Week Monday Tuesday Wednesday Thursday Friday
1 Imagine you are a puppet with a string on top of your head – sit up straight     Set a timer and get up from your desk every hour  
2   Learn a keyboard shortcut to reduce mouse use     Stop cradling your phone between your shoulder and neck
3     Set a timer and change position in your chair every 15 minutes    
4 Stop hovering your hands over your keyboard and mouse – relax when reading the screen     Learn a keyboard shortcut to reduce mouse use  
5   Limit your tablet and smartphone use – 10 minutes per session and 60 minutes total per day     Don’t perch on your chair – sit with your back against your back rest
6   Learn a keyboard shortcut to reduce mouse use     Go for a walk at lunchtime

 

If you’ve already mastered a habit, congratulations! – move on to the next one.  If you can’t master a habit in the number of days allotted, take a few more days and make sure you get it right.  Add to this schedule as needed and leave a comment about your tip to help others.

If you can stick with it and make those gains regularly, your meaningful change will definitely come your way.  Every 1% eventually adds up to 100.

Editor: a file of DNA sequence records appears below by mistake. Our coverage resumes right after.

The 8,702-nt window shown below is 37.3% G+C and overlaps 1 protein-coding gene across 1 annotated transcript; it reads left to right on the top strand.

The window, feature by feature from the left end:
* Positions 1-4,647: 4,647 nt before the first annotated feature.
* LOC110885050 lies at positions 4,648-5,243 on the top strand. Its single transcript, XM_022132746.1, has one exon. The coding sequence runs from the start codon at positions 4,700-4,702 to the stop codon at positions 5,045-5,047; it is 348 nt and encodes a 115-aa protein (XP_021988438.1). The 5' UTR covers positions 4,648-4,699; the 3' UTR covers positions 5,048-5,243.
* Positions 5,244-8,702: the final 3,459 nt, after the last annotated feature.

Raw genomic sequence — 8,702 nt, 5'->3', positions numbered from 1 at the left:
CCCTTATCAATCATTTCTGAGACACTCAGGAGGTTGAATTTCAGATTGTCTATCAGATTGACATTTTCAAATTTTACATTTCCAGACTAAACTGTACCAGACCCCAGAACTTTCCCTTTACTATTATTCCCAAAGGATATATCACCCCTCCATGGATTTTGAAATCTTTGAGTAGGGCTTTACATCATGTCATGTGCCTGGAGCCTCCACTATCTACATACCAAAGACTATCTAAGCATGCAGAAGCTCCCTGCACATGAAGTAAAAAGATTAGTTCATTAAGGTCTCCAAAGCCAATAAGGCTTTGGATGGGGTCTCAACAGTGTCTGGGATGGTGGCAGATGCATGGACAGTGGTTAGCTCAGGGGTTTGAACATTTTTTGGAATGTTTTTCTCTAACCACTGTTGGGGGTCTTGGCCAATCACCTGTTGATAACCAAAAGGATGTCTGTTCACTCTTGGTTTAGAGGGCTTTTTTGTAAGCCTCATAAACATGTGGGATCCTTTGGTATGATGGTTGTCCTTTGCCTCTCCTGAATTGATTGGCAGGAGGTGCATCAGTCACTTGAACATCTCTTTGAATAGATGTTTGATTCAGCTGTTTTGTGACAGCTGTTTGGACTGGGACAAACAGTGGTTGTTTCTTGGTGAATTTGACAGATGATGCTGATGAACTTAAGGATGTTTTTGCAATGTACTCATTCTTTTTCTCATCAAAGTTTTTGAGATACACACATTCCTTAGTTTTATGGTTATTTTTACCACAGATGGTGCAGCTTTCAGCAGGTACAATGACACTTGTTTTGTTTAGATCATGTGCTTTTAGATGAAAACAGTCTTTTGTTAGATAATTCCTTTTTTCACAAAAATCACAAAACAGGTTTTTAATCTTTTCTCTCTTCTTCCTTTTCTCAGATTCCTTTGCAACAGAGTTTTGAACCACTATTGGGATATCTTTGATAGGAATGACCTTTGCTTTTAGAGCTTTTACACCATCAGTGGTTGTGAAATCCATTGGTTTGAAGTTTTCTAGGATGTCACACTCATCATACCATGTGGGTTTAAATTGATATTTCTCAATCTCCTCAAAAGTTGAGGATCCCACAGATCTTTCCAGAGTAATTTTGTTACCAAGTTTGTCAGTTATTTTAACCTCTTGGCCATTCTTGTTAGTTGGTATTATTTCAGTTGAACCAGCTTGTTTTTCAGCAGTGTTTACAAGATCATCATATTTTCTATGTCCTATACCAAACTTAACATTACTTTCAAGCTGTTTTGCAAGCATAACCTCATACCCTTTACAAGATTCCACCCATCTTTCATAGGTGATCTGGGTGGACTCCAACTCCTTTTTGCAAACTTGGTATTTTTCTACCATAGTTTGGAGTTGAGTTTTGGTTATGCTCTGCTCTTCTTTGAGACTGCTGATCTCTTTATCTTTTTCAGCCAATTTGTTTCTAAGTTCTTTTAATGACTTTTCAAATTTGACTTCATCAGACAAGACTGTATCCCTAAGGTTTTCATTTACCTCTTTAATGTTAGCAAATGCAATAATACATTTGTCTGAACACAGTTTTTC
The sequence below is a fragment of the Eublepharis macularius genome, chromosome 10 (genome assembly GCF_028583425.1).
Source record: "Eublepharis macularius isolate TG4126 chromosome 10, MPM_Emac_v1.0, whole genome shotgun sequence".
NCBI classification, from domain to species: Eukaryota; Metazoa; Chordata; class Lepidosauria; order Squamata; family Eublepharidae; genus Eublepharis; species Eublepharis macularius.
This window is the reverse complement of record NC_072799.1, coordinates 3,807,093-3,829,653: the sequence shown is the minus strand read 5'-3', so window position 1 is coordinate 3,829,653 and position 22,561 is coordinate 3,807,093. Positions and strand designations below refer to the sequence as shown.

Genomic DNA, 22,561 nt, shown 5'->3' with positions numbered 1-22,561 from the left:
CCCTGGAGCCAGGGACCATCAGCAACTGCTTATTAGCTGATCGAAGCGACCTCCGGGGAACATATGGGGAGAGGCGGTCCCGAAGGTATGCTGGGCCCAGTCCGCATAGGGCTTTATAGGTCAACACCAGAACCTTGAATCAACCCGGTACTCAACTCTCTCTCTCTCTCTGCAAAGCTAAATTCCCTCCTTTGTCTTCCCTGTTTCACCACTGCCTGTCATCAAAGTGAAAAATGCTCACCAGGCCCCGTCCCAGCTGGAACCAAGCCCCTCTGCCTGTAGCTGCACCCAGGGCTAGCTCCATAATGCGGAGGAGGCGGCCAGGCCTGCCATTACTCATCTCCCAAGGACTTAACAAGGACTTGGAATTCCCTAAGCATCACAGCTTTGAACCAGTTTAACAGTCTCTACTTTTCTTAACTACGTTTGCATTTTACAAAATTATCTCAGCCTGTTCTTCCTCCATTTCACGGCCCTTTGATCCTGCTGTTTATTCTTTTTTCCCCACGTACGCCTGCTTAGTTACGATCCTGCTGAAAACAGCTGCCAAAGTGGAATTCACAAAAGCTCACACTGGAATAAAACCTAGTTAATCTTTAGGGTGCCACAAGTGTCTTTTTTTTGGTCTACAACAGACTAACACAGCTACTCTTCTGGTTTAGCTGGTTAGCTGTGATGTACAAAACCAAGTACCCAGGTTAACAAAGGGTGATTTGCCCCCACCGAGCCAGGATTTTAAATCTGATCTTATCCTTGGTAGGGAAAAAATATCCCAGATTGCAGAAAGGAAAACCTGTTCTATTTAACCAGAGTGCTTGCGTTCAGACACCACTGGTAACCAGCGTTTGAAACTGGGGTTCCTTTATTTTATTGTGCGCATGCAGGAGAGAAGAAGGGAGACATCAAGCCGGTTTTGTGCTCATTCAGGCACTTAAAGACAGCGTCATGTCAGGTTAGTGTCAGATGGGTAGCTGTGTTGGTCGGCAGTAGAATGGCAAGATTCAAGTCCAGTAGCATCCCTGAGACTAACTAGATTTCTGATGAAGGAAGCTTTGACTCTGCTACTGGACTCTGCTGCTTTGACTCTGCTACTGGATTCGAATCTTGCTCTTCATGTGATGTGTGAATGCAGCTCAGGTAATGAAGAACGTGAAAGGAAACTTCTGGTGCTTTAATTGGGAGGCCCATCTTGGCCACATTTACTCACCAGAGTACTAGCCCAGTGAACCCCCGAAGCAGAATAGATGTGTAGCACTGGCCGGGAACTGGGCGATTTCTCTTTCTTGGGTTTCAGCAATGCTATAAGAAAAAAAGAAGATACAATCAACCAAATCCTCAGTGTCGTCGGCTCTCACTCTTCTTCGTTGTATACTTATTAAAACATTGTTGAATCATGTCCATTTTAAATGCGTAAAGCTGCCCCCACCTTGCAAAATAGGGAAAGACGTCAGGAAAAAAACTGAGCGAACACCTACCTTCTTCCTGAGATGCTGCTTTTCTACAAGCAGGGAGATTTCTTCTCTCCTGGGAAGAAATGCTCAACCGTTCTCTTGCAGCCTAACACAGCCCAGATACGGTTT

Want to avoid injury at work? Gain control over your job

Studies are showing that the amount of control you feel you have over your job plays a big part on whether you get injured at work and also, if you do get injured, how quickly you come back to work.  Researchers in Japan found that low job control significantly increased the risk for occupational injury (Sakurai, K., et al).  Researchers in California found over a 30% higher return to work rate for people who reported high levels of job control (Krause, N., et al)

So how can you improve your job control at work?

Team-based approach – Companies who switch to a team based approach find that feelings of job control improve (Ford Motor Company study).  Approach your supervisor about forming a team or if you have a team, make sure that everyone has an important role.

Telecommuting and/or flexible hours – Workers who telecommute and/or have flex hours report feeling much more in control of their time (Journal of Applied Psychology).  Speak to your supervisor about the possibility of working from home once a week or working hours that are compatible with your schedule.